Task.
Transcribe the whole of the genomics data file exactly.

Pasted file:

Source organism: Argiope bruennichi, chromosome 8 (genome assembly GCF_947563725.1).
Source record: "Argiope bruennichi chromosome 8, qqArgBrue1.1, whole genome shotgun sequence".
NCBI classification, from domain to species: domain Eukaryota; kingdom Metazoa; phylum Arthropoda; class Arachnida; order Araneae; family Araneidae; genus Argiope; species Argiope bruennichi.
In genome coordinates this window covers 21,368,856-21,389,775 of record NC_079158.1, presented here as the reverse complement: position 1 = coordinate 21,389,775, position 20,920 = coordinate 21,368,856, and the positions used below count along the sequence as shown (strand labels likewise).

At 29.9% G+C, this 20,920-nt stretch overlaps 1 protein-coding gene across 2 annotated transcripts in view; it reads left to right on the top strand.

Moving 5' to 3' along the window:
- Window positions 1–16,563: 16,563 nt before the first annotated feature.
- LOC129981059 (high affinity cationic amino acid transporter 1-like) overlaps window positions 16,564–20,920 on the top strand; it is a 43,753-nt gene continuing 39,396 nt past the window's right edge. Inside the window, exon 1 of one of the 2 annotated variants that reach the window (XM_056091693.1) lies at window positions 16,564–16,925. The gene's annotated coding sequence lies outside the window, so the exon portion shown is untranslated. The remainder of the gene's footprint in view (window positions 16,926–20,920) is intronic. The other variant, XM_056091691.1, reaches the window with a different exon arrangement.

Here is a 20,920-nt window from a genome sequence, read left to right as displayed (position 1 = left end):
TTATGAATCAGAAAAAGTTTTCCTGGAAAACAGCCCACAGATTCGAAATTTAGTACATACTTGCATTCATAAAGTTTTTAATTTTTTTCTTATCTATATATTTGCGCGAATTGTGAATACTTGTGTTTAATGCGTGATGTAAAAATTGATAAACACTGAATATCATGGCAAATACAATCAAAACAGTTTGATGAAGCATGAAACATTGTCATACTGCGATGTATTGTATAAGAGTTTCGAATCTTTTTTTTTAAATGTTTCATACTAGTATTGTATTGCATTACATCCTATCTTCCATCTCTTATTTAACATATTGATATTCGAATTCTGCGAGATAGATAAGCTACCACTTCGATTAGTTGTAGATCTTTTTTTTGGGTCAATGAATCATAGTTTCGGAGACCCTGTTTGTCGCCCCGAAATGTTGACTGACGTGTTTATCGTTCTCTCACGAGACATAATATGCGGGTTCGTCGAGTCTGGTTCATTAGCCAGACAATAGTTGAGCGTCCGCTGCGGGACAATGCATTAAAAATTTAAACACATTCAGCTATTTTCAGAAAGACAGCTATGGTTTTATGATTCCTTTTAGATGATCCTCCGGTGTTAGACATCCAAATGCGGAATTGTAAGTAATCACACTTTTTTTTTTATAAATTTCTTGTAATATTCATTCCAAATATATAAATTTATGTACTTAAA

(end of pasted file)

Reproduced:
Source organism: Argiope bruennichi, chromosome 8 (genome assembly GCF_947563725.1).
Source record: "Argiope bruennichi chromosome 8, qqArgBrue1.1, whole genome shotgun sequence".
NCBI classification, from domain to species: domain Eukaryota; kingdom Metazoa; phylum Arthropoda; class Arachnida; order Araneae; family Araneidae; genus Argiope; species Argiope bruennichi.
In genome coordinates this window covers 21,368,856-21,389,775 of record NC_079158.1, presented here as the reverse complement: position 1 = coordinate 21,389,775, position 20,920 = coordinate 21,368,856, and the positions used below count along the sequence as shown (strand labels likewise).

At 29.9% G+C, this 20,920-nt stretch overlaps 1 protein-coding gene across 2 annotated transcripts in view; it reads left to right on the top strand.

Moving 5' to 3' along the window:
- Window positions 1–16,563: 16,563 nt before the first annotated feature.
- LOC129981059 (high affinity cationic amino acid transporter 1-like) overlaps window positions 16,564–20,920 on the top strand; it is a 43,753-nt gene continuing 39,396 nt past the window's right edge. Inside the window, exon 1 of one of the 2 annotated variants that reach the window (XM_056091693.1) lies at window positions 16,564–16,925. The gene's annotated coding sequence lies outside the window, so the exon portion shown is untranslated. The remainder of the gene's footprint in view (window positions 16,926–20,920) is intronic. The other variant, XM_056091691.1, reaches the window with a different exon arrangement.

Here is a 20,920-nt window from a genome sequence, read left to right as displayed (position 1 = left end):
TTATGAATCAGAAAAAGTTTTCCTGGAAAACAGCCCACAGATTCGAAATTTAGTACATACTTGCATTCATAAAGTTTTTAATTTTTTTCTTATCTATATATTTGCGCGAATTGTGAATACTTGTGTTTAATGCGTGATGTAAAAATTGATAAACACTGAATATCATGGCAAATACAATCAAAACAGTTTGATGAAGCATGAAACATTGTCATACTGCGATGTATTGTATAAGAGTTTCGAATCTTTTTTTTTAAATGTTTCATACTAGTATTGTATTGCATTACATCCTATCTTCCATCTCTTATTTAACATATTGATATTCGAATTCTGCGAGATAGATAAGCTACCACTTCGATTAGTTGTAGATCTTTTTTTTGGGTCAATGAATCATAGTTTCGGAGACCCTGTTTGTCGCCCCGAAATGTTGACTGACGTGTTTATCGTTCTCTCACGAGACATAATATGCGGGTTCGTCGAGTCTGGTTCATTAGCCAGACAATAGTTGAGCGTCCGCTGCGGGACAATGCATTAAAAATTTAAACACATTCAGCTATTTTCAGAAAGACAGCTATGGTTTTATGATTCCTTTTAGATGATCCTCCGGTGTTAGACATCCAAATGCGGAATTGTAAGTAATCACACTTTTTTTTTTATAAATTTCTTGTAATATTCATTCCAAATATATAAATTTATGTACTTAAA